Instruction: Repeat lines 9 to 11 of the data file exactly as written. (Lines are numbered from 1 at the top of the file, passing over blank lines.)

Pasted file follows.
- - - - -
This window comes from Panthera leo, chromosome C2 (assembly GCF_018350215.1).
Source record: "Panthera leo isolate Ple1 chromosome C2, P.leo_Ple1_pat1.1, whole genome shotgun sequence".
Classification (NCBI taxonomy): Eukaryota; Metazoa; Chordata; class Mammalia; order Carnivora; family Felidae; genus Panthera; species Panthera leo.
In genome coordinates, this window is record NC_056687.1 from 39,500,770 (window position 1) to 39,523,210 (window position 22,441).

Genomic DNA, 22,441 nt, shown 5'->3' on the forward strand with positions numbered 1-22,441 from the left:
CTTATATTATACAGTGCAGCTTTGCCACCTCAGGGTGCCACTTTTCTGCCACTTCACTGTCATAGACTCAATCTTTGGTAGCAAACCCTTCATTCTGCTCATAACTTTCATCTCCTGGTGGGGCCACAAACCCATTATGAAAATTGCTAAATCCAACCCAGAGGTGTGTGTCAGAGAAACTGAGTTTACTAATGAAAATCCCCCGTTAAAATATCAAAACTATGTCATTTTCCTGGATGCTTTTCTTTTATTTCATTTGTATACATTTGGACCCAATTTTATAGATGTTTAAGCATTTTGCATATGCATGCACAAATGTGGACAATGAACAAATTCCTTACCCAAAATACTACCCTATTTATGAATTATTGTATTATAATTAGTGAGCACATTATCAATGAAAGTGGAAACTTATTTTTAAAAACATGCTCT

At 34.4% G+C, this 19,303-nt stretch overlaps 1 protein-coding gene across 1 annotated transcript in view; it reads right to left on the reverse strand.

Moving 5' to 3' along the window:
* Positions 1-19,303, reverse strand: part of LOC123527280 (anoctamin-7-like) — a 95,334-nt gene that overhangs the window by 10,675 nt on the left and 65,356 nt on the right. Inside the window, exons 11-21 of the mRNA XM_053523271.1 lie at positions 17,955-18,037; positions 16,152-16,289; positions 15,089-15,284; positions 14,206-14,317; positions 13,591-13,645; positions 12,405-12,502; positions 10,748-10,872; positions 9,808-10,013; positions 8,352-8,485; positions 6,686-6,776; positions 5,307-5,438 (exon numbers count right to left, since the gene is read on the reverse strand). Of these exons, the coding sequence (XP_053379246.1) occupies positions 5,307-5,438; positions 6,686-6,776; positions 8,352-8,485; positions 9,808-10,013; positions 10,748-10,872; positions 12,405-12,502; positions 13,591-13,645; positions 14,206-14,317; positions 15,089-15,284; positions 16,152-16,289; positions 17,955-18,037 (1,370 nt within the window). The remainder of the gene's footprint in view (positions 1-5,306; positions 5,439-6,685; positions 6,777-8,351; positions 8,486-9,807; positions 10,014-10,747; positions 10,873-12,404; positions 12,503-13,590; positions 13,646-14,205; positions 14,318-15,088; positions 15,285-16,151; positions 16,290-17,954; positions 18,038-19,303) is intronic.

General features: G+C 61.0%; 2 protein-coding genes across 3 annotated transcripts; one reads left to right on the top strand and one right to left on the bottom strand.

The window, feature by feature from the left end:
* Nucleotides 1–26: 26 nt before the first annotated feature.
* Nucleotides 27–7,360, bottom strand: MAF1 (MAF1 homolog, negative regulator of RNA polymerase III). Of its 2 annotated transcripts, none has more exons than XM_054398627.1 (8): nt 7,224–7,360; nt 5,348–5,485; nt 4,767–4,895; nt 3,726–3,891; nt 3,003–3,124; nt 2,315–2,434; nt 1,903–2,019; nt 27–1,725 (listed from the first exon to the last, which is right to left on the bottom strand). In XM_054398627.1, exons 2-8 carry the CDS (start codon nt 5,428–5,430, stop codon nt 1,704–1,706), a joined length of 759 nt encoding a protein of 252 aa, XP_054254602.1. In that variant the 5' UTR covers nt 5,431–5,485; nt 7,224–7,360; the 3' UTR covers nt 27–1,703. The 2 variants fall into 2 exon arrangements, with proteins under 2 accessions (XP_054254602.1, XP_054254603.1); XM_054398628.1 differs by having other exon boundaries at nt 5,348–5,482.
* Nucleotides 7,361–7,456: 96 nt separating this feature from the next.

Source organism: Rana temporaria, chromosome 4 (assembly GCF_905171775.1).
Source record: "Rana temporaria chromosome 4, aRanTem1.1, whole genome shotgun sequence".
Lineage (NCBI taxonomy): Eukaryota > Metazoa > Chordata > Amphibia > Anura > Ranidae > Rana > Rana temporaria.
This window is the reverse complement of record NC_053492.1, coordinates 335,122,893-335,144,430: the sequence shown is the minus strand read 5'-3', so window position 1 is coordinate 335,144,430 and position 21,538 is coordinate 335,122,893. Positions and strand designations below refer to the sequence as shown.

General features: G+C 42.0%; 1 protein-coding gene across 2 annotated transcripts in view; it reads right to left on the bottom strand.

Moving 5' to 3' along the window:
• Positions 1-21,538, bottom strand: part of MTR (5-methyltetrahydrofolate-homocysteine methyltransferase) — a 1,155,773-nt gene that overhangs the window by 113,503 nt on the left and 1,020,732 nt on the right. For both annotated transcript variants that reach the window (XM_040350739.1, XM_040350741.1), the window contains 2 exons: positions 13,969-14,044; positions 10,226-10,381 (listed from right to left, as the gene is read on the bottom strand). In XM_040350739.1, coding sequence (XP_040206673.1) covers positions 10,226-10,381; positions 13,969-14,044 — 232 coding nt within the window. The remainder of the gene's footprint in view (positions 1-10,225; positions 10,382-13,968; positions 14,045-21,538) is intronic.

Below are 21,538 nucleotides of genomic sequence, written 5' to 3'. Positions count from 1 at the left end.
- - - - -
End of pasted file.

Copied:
* Positions 1-19,303, reverse strand: part of LOC123527280 (anoctamin-7-like) — a 95,334-nt gene that overhangs the window by 10,675 nt on the left and 65,356 nt on the right. Inside the window, exons 11-21 of the mRNA XM_053523271.1 lie at positions 17,955-18,037; positions 16,152-16,289; positions 15,089-15,284; positions 14,206-14,317; positions 13,591-13,645; positions 12,405-12,502; positions 10,748-10,872; positions 9,808-10,013; positions 8,352-8,485; positions 6,686-6,776; positions 5,307-5,438 (exon numbers count right to left, since the gene is read on the reverse strand). Of these exons, the coding sequence (XP_053379246.1) occupies positions 5,307-5,438; positions 6,686-6,776; positions 8,352-8,485; positions 9,808-10,013; positions 10,748-10,872; positions 12,405-12,502; positions 13,591-13,645; positions 14,206-14,317; positions 15,089-15,284; positions 16,152-16,289; positions 17,955-18,037 (1,370 nt within the window). The remainder of the gene's footprint in view (positions 1-5,306; positions 5,439-6,685; positions 6,777-8,351; positions 8,486-9,807; positions 10,014-10,747; positions 10,873-12,404; positions 12,503-13,590; positions 13,646-14,205; positions 14,318-15,088; positions 15,285-16,151; positions 16,290-17,954; positions 18,038-19,303) is intronic.

General features: G+C 61.0%; 2 protein-coding genes across 3 annotated transcripts; one reads left to right on the top strand and one right to left on the bottom strand.

The window, feature by feature from the left end: